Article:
How did you get your break?

I grew up in Scotland, hence the accent, and you couldn’t be professional in Scotland when I was growing up, even ‘til I left at 21, so when professional football became maybe a bit more accessible, I knew that I would have to get up and leave. My coach (that I was actually in a team with before) got the assistant coach job at Bristol City. In football as in life, it’s about who you know, and he put a good word in. By the time word got in and my season finished he had actually moved on to another team, but I still moved here. Five years down the line, I’m still here.


I’ve achieved more than I ever thought I would have or could have. So now I sort of enjoy football, and the lifestyle, and know my place is to inspire the next generation to play football… If my career ended tomorrow, touch wood that it doesn’t, after the disappointment I’d be happy with everything I’ve done. Noone can take that away. So now I run about with a smile on my face!


Any advice for scoring with your bad foot?

Just use it. You miss on your good foot as well as your bad foot. If you don’t shoot with it, you’ll never score with it. And I still miss on my bad foot.

How do you get through during tough times?

It’s hard, this year’s been tough for me. I’ve had injury after injury. I tore my hamstring the week before this season started, I had a back injury at the start of sort of 2024, I then got back in training, played one game, trained the next day, tore the ligament in my ankle. This year has been ‘why can I not catch a break!’ – if I’ve ever been tested, it’s now. Firstly, it’s easier for me, I have to go to work every day, I have to get better, it’s what I’m paid to do, but you know, at the end of the day, it gives you enjoyment, that’s what you work for. On the cold wet nights, winning losing drawing, you’re with your pals. Even if yous are having a bad time, yous are able to run right now, these girls can’t. These girls are able to walk on crutches, some can’t. Somebody’s always got it worse, someone’s always got it better, you’re the only one who can get yourself up.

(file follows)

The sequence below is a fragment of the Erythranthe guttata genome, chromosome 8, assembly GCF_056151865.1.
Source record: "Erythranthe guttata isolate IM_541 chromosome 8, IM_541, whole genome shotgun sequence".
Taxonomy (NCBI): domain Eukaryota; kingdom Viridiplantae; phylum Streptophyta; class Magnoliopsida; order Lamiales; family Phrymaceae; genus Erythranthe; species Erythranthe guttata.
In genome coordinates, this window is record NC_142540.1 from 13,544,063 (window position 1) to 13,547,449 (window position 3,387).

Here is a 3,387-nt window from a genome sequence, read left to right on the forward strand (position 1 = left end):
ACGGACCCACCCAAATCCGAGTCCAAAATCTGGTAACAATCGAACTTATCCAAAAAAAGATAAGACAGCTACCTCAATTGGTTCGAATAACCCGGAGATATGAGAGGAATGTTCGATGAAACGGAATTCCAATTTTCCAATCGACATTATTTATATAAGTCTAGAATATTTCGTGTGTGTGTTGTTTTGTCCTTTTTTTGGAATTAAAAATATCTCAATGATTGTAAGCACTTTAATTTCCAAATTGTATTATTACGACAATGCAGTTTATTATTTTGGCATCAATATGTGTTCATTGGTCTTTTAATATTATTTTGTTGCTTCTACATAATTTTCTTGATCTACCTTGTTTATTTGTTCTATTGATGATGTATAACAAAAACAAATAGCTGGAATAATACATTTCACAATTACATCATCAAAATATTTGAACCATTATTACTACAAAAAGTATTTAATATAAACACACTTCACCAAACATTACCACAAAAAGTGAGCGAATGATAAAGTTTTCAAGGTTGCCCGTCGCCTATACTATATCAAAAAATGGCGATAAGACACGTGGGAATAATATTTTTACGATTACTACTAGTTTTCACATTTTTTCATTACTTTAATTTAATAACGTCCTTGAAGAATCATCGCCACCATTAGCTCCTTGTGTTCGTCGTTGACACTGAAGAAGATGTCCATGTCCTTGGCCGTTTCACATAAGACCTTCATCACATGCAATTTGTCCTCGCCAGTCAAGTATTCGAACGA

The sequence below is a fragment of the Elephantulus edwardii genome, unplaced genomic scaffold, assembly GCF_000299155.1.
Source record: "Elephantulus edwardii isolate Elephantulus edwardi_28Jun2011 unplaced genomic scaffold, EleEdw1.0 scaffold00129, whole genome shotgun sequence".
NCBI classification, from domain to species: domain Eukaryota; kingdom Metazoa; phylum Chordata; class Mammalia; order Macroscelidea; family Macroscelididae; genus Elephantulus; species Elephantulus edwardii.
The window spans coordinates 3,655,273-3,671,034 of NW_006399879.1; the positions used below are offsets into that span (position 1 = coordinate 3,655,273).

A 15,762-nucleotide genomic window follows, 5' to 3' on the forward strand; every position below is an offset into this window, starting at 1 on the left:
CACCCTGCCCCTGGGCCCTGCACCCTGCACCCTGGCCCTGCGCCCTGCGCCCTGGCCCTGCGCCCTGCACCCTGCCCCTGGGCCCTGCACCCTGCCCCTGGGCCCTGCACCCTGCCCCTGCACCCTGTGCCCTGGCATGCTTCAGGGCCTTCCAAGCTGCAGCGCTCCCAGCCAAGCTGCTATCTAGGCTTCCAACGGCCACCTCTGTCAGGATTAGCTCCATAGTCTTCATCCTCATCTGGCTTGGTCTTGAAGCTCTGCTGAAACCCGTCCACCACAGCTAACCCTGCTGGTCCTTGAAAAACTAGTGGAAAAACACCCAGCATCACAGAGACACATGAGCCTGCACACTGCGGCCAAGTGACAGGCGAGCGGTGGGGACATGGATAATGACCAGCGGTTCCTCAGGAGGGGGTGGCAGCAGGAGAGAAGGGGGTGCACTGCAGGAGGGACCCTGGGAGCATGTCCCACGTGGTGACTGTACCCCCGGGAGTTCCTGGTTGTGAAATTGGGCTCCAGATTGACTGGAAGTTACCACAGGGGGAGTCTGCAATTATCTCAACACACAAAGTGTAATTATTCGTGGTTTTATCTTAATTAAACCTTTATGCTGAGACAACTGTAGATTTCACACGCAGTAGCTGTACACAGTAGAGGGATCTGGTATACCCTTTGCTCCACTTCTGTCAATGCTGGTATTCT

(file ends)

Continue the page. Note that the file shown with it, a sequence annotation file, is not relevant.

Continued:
How to become a better player?

You need to know your own strengths and own weaknesses before you go and ask anything of anyone else. I can’t work on speed; I can’t get much faster. That’s not why I play football, I don’t outrun anybody on a pitch, defender or not, but that’s my weakness, I know that. Work on your strengths, make your strengths better, and then you’ll become untouchable. Look at yourself first. See what you think you’re good at, what your parents think you’re good at, your coaches and your teammates because you’ll probably get 4 different answers. And that’s not just on the pitch. Look at yourself, are you as fit as you can be, are you eating right, are you sleeping right? It all catches up on you. Work out what’s in here and why you’re doing it. If you’re doing it to come and have a laugh with your friends that’s fine. You need to all be on the same page. Some of you want to take it more seriously and you can’t hold your teammates back. Have a look at yourself, strengths and weaknesses and everything in between, and work on your strengths.